4. Whether you're reminded of vicious raptors hunting terrified children, placid Brachiosaurus strolling verdant hills, or a scientist reaching elbow-deep into a mound of Triceratops dung, the words "Jurassic Park" can evoke some pretty powerful memories. Jurassic World Evolution reinforces these associations with its take on dino-park management, and all the good and bad that comes with such a brazen endeavor. It can be a bit clumsy at times, but Evolution ultimately finds a comfortable middle ground between establishing deep mechanics and maintaining accessibility for the average dino enthusiast. Your venture kicks off with a warning from Dr. Ian Malcolm--voiced by Jeff Goldblum himself--who ruminates about the inevitability of disaster before dropping you straight onto the first of the game's five main islands. To successfully run your new park, you need to maintain a variety of dinosaur species and build facilities to protect and entertain paying customers. Do well enough and you unlock additional islands for your expanding park, each with a new curveball to keep you on your toes, be it aggressive weather systems, unique financial constraints, or limited construction options. After learning the basics of construction and dinosaur creation, you're introduced to the three divisions that make up your park's staff: science, entertainment, and security. Each division will offer contracts that, when completed, give you cash and raise your reputation with that division. This unlocks further items and buildings for research, as well as that division's story mission. While contracts are a good source of money in the early game, they come with an odd complication: completing contracts for one division lowers your reputation with the other two. This creates a nonsensical balancing act that, whilst not difficult to overcome in the long run, feels arbitrary in context. Building a good dinosaur park isn't as simple as putting down some fences, incubating dino eggs, and sitting back to watch them majestically take their first steps into the world. You'll need to manage everything from dig sites and DNA extraction to general park maintenance via your rangers--who will fill feeders, fix fences, and keep everything in working order. In an awesome twist, you can manually control the rangers' Jeeps or helicopters from a close third-person perspective, leading to some surprisingly beautiful and memorable moments as you mingle with the great beasts inhabiting your park. If you've played any kind of park management sim before, you'll feel right at home with how everything works thanks to streamlined controls and an elegant UI. Console players can similarly rejoice as controller configurations are surprisingly intuitive, making navigating everything a breeze. With the exception of cash, all your research and item progression is shared across each of the islands, and you can freely move between them at will once they're unlocked. If you've got something you want to research but you're struggling with funds in your current park, switch back to your previous one and spend their money on it instead. Although it would be a time saver to simply let you funnel cash from one park to another, going back to old parks never feels you're like taking a step backwards. Research progression is skewed so that you'll unlock the next park before you've unlocked all the research items in your current one, so you'll always feel like you're achieving something worthwhile, even if that means re-visiting old areas. Interestingly, unlike most other park management sims, you can't speed up the flow of time while waiting for tasks to complete, but it's not as detrimental as it sounds. It's rare that there isn't something in the park needing attention, and more often than not you'll be thankful for the time. Each of the dinosaurs in your menagerie have particular needs--some are placid, solitary creatures who are super chill, while others are quick to go on high alert. Put a herbivore in a pen full of meat-eaters and it will (understandably) panic. Put two aggressive meat-eaters next to each other and they'll probably fight to the death, unless you can get your rangers in there to tranquilize and then separate them both before any real harm is done. Learning the differences between each species is an important part of keeping your park operating smoothly. But even when things are going well, calamity never feels that far away. From rampaging dinosaurs and tropical cyclones to internal sabotage, there's always something ready to trash your hard work. While dealing with these hazards can be exciting in your early hours, the fifth time your Ankylosauruses make a break for it because they don't like being around other dinosaurs can get tiresome. Attacks on park goers can initially be costly; later on, when you've got money to burn, a few lawsuits digging into your bottom line doesn't matter much. But while the lack of surprises and stakes after 20 or so hours is a bummer, it's never enough to take away from the joy of watching your creations live out their lives in structures you've meticulously designed and maintained. Evolution captures the essence of Jurassic Park while being a good park management sim in its own right. When your coffers fill up, you can really cut loose with how you build up your parks across each island. A maxed-out park is a sight to behold as thousands of guests wander the attractions. Hotels let you increase your parks' capacity to house more people, while shops and arcades will keep them entertained for when they aren't gathering in one of the many viewing platforms that line the fences keeping your dinosaurs in. When it's all working, it's like watching the components of a well-oiled machine tick over. Though it's similarly fun, albeit sadistic, to watch a full park of guests scramble for the emergency shelter when you trigger the alarms. If there's one word that could easily describe Jurassic World Evolution, it's "faithful." Taking control of a ranger behind the wheel of a Jeep in the rain and sidling up to a pack of socializing Stegosaurus is as epic as it sounds and is a definite highlight, as is releasing a newly recovered species into your park. Despite the campaign stumbling over itself and losing focus towards the end, Evolution captures the essence of Jurassic Park while being a good park management sim in its own right. View the full article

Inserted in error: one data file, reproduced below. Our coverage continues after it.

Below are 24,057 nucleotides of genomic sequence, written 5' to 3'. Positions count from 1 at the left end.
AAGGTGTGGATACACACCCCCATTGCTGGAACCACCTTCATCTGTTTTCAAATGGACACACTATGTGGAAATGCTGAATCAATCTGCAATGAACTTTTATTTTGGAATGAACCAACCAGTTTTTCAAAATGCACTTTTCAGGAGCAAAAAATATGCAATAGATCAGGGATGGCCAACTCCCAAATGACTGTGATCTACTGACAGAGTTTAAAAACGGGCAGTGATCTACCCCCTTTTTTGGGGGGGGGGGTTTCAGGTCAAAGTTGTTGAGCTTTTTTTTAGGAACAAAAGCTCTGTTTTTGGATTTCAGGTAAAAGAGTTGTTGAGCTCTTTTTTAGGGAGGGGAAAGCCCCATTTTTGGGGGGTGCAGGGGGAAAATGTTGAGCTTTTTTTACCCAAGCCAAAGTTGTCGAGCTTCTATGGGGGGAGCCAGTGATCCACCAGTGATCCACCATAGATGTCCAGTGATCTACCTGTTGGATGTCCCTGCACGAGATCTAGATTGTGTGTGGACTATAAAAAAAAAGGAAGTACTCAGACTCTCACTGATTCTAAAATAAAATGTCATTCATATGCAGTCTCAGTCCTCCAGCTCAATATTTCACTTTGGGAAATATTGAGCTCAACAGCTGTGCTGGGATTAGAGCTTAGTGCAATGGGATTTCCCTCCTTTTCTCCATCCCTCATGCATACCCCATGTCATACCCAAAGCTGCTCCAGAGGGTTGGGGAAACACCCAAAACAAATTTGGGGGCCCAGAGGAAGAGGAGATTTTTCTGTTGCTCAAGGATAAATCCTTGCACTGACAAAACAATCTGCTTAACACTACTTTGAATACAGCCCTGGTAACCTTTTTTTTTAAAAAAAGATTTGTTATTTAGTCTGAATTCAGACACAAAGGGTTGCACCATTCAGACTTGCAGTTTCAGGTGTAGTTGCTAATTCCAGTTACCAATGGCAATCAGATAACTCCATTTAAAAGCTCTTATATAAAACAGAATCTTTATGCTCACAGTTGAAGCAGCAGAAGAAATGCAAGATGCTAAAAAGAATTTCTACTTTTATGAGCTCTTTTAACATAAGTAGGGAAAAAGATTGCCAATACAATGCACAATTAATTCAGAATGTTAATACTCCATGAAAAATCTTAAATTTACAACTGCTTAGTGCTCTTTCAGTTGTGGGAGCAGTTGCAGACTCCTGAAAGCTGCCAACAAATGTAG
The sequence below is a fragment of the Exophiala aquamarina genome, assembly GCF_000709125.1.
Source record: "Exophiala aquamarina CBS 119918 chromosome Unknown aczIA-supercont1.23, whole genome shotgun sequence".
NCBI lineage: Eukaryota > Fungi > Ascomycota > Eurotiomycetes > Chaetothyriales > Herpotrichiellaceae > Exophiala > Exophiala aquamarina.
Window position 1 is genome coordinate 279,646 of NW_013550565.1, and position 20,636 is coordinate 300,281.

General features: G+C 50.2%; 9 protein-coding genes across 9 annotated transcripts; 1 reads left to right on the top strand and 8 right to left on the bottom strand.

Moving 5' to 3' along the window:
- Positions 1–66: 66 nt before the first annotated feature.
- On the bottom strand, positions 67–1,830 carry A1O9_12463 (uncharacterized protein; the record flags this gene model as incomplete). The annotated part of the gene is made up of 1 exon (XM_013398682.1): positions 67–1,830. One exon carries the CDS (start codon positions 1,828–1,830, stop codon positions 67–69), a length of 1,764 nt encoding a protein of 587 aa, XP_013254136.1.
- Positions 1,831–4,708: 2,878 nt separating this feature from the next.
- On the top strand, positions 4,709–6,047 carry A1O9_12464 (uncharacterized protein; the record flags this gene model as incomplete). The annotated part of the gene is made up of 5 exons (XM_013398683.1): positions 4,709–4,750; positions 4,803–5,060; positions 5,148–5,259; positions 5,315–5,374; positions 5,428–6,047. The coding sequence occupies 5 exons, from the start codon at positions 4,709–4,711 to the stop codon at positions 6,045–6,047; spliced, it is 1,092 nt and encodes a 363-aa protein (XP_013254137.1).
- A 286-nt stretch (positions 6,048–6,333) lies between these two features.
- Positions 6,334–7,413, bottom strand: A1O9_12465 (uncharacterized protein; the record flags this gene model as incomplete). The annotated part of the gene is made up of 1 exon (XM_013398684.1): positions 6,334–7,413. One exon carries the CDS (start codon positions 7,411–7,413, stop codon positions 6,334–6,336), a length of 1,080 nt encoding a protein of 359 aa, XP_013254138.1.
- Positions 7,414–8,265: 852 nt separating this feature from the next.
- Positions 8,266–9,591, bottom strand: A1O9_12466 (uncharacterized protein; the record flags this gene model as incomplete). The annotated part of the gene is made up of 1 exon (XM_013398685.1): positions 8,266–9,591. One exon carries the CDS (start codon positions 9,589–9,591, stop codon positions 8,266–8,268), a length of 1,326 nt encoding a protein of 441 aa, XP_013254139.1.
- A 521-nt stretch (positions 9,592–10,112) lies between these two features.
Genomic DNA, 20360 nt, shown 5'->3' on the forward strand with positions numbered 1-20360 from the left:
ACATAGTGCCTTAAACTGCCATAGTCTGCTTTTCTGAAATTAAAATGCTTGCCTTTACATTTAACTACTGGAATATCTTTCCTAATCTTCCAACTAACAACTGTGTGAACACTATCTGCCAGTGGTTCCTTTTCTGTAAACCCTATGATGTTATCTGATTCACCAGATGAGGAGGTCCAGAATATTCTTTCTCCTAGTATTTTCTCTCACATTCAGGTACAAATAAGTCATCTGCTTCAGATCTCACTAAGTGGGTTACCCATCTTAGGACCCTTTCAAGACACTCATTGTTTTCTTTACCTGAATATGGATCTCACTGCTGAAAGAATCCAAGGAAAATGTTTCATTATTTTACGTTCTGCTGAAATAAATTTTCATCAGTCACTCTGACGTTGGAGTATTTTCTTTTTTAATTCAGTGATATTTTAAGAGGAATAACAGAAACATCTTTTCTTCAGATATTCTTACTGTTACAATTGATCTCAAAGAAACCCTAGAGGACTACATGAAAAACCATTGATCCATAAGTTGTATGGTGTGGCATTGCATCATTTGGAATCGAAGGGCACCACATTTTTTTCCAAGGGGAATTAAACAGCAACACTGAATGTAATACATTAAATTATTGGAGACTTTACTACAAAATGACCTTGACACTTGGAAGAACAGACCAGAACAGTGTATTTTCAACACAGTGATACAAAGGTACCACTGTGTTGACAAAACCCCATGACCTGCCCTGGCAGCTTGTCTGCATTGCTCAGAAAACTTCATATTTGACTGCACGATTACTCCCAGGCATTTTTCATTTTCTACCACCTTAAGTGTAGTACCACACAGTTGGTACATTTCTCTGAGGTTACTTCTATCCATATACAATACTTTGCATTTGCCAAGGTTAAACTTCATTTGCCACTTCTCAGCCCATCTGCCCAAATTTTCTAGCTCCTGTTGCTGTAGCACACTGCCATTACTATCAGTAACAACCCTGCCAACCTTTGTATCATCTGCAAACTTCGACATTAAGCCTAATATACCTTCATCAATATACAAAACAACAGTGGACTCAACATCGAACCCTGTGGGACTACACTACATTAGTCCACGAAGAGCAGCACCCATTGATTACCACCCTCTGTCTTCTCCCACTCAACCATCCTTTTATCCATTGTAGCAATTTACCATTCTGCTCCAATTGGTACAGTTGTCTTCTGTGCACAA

5. Grotoro is all about being a bull and charging into your buddies, knocking them for a loop. However, it's hard to get much traction in space without some form of thruster, but luckily, a hint of indigestion is just what these amorphous animals need to get a little shot of propelling gas in this goofy multiplayer title. Grotoro will have up to four players (or whatever number plus some AI animals) bouncing around an arena trying to clobber one another. You can fire off a shot of gas when you need to propel yourself forward, but just have to aim your shots so they'll slam into someone. The bulls are made of a bouncy substance as well, though, so you can use this to bounce off the stage edges to pull off some tricky shots and thump your friends from an unexpected angle. You don't have to just sit and take their friend's loving charge when they're coming for you, too. A little shot of gas can get you out of harm's way, or you can use it to ram them back, countering their charge. Just try not to think about how much gas is building up all around you from four bulls letting them fly at will to get around. This cute game gets a bit gross if you linger on those thoughts for long. Grotoro is available for free on Itch.io and Steam. For more information on the game and Concrete Games, you can head to the developer's site or follow them on Twitter, Itch.io, Facebook, YouTube, and Discord. View the full article